Dear Friends and Colleagues,
We are currently engaged in supporting Comic Relief and Red Nose Day, campaign dedicated to raising money for children and young people living in poverty. The inaugural US Red Nose Day will be held on May 21, 2015. OPX is getting involved because Red Nose Day supports children and it’s the right thing to do.
So when we started our fundraising site and organized our support (and put on our red noses!), one of our folks suggested I write another one of my ‘Steve’s letters’ to support our efforts. It sounded like a good idea at the time.
In the past, I would write one of my letters because something happened. Something that I thought needed to be brought to light. But when we had the idea, nothing in particular happened – we had just said yes to supporting a charitable event like we often do. I felt like my letter wouldn’t seem important enough without a bigger picture connection……
But then, something happened – a friend of mine emailed me and apologized for not making a meeting of a charity on whose board we both serve. He was in Guinea, West Africa he said, working out some details to support Ebola relief efforts.
I emailed him back and told him not to worry – we’d miss him, but he was doing important work. Then it dawned on me – this was giving back in the most personal way. Most of us want to give back or help out or whatever we think can make a difference – and for most of us that involves sending money to someone.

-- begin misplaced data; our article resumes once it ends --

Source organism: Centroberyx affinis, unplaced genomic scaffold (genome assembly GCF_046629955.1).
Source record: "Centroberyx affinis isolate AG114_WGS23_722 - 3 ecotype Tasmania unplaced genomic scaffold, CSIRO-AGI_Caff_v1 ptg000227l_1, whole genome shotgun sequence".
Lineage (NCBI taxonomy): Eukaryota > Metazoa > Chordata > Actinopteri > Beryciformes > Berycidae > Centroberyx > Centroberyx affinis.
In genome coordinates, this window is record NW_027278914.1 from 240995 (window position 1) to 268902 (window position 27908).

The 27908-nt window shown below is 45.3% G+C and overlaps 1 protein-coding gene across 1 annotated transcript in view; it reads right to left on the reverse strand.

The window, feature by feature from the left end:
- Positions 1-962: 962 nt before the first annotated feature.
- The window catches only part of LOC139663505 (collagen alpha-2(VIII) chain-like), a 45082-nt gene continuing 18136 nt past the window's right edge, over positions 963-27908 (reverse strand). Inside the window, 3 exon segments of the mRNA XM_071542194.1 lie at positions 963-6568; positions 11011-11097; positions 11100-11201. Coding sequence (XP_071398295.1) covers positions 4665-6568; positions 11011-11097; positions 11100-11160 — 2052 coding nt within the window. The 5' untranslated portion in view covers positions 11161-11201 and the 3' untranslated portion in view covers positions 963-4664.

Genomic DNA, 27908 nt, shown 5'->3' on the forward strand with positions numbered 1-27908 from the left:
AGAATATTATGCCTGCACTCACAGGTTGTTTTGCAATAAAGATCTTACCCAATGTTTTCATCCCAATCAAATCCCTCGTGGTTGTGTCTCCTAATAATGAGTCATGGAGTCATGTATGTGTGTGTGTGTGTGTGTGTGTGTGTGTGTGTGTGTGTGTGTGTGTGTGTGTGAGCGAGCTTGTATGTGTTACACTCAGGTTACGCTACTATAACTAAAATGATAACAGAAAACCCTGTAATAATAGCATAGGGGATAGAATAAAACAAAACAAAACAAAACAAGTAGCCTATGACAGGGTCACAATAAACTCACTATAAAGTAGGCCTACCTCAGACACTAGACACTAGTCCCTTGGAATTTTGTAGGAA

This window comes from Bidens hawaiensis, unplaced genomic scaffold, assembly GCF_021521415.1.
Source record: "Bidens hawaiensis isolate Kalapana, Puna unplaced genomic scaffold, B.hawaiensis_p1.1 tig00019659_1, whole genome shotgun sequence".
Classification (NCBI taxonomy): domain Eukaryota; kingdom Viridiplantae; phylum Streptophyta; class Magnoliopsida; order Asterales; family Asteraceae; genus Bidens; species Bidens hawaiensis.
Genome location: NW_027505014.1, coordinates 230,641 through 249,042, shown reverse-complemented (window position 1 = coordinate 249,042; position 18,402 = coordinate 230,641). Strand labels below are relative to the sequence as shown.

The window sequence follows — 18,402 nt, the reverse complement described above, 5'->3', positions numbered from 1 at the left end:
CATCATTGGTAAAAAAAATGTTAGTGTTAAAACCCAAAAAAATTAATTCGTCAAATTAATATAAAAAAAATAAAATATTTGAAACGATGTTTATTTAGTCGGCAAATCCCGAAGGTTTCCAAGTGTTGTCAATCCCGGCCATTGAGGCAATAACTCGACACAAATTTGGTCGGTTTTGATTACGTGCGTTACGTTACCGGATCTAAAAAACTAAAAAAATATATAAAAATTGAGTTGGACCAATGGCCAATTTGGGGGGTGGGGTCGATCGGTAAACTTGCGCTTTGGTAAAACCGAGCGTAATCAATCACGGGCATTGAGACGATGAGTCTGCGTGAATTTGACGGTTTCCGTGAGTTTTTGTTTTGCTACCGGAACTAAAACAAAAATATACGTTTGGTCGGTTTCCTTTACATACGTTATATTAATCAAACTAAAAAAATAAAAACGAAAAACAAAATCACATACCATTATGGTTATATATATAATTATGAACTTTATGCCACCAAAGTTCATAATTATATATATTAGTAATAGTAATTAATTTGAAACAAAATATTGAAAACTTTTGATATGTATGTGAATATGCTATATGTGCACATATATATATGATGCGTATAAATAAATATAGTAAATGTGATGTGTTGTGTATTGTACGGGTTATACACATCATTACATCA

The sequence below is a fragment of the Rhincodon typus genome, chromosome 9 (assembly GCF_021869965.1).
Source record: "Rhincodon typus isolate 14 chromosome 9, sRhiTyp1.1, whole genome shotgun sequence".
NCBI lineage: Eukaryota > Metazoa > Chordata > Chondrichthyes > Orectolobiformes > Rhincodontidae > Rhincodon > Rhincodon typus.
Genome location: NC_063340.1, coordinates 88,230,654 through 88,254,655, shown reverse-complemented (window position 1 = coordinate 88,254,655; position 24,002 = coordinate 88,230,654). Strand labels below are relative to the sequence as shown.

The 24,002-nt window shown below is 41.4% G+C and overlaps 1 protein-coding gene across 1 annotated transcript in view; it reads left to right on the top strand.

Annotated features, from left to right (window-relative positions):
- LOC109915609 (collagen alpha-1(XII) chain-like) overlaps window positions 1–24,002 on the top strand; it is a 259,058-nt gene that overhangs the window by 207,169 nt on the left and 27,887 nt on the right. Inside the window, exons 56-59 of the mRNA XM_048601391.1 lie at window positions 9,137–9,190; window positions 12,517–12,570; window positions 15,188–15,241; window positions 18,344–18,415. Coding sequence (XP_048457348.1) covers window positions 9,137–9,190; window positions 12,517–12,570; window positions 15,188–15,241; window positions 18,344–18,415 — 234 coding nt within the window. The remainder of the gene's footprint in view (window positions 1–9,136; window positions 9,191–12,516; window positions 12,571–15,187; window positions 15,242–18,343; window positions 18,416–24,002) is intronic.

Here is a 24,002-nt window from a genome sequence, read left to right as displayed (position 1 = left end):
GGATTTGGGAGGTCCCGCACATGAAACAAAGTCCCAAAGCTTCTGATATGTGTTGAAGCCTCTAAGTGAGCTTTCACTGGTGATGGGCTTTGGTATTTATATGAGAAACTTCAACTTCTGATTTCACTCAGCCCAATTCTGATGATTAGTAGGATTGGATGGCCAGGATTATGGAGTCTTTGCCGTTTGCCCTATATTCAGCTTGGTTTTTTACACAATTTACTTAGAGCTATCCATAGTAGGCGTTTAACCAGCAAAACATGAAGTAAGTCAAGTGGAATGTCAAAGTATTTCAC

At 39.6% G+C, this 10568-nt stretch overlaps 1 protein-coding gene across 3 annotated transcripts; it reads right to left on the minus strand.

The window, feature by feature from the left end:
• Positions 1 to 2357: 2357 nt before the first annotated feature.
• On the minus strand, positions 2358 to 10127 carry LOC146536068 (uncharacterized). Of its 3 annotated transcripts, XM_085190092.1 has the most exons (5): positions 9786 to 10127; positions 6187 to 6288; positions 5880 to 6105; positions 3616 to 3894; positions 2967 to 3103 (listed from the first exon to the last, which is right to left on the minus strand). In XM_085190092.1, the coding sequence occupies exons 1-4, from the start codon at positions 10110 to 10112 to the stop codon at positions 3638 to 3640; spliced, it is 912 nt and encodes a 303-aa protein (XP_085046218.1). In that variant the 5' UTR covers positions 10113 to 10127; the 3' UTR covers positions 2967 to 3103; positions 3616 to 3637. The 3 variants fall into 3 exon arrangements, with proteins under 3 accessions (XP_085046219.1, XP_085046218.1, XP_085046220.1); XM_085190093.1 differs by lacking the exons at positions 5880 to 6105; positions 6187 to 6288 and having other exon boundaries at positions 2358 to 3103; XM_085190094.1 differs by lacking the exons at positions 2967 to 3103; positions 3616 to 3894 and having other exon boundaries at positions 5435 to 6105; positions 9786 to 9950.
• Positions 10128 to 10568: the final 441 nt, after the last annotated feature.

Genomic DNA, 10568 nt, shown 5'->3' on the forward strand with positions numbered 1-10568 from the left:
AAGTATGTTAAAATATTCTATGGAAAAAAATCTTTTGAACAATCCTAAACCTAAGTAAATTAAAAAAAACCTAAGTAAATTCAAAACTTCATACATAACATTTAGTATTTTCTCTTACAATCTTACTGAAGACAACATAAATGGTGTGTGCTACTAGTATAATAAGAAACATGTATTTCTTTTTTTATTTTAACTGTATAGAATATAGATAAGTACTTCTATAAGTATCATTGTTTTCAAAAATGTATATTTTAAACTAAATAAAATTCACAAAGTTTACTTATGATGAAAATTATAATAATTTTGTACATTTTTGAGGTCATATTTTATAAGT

But my friend is an example of truly giving back – choosing to serve ‘on the ground’ in a politically difficult place stalked by the prospect of the resurgence of a deadly disease. Why would he do that? Why would anyone?
Did these words go through your head? Passion, Compassion, Humanity, Empathy, Cause, Heart? For my friend, he said yes to all of these – and probably more.
So here’s the question for us – what are we saying yes to?
This year, our yes is supporting Red Nose Day – maybe it’s not being on the ground in another country, maybe it’s not as passion-driven, or dangerous, but it’s still vitally important –since its inception in the UK, Red Nose Day has raised more than a billion pounds to support children over the last 30 years – and this is our collective opportunity to work together to support even more.
The point of my letter is this: in our world of prosperity, we need to find something to say yes to, to commit to beyond ourselves. It doesn’t have to be in another country, like Guinea, it just has to be somewhere.
And this year, for us, our yes will have a Red Nose.
Please join us in the celebration and protection of children.